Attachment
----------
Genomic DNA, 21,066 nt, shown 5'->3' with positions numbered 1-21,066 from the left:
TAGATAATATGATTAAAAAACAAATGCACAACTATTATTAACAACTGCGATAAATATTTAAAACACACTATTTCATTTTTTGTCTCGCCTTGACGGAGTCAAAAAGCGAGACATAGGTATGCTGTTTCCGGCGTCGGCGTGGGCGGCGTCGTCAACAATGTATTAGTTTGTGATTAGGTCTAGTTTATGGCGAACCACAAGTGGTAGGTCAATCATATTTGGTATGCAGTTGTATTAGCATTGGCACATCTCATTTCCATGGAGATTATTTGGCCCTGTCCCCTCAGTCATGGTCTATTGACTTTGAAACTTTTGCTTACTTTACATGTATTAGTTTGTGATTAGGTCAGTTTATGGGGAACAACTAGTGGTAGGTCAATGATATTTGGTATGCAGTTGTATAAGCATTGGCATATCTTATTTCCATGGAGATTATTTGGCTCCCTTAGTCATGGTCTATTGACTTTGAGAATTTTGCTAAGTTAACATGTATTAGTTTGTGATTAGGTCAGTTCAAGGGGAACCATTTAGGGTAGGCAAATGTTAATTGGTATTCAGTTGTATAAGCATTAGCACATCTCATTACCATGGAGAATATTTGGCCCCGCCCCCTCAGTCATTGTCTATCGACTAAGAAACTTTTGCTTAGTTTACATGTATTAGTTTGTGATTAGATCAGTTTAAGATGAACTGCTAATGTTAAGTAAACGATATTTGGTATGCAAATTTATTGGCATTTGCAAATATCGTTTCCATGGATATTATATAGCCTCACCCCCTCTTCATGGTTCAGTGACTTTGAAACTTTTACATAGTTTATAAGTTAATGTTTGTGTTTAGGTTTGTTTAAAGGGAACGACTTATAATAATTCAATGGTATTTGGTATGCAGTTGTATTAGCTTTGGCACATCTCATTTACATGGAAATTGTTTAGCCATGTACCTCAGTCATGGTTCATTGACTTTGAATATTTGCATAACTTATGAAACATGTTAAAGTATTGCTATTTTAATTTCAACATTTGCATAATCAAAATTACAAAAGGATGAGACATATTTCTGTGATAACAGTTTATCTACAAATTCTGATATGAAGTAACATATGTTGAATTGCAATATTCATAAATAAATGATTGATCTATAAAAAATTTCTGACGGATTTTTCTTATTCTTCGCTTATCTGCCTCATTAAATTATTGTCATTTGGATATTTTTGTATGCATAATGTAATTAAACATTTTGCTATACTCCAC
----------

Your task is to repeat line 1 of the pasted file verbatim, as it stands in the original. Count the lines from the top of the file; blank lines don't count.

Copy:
Genomic DNA, 21,066 nt, shown 5'->3' with positions numbered 1-21,066 from the left: